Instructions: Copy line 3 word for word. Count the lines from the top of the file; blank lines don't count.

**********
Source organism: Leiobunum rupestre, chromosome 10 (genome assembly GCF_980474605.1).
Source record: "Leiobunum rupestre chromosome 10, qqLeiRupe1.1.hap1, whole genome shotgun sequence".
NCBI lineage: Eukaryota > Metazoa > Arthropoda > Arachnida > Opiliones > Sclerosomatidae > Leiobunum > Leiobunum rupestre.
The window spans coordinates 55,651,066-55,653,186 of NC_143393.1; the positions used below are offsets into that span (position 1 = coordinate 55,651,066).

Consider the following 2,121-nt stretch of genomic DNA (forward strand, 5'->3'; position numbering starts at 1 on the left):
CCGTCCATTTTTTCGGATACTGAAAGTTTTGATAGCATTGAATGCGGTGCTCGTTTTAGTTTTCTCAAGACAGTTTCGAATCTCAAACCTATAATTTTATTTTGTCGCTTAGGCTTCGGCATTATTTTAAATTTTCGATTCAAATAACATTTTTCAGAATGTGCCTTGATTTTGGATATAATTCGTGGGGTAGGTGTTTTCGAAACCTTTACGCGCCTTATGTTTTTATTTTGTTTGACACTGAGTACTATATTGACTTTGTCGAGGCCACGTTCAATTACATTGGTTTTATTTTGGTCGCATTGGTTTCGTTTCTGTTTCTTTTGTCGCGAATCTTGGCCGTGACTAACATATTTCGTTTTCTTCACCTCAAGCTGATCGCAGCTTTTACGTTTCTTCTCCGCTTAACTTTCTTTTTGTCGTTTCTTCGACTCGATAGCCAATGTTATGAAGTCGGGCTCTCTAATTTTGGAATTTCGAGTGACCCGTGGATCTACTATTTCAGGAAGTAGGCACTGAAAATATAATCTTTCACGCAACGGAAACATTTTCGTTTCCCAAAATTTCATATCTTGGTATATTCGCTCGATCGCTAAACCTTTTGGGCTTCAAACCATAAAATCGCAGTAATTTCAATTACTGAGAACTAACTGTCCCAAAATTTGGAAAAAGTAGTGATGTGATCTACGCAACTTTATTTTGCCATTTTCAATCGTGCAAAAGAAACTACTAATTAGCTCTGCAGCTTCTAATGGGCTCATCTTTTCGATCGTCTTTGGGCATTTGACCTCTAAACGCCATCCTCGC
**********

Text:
NCBI lineage: Eukaryota > Metazoa > Arthropoda > Arachnida > Opiliones > Sclerosomatidae > Leiobunum > Leiobunum rupestre.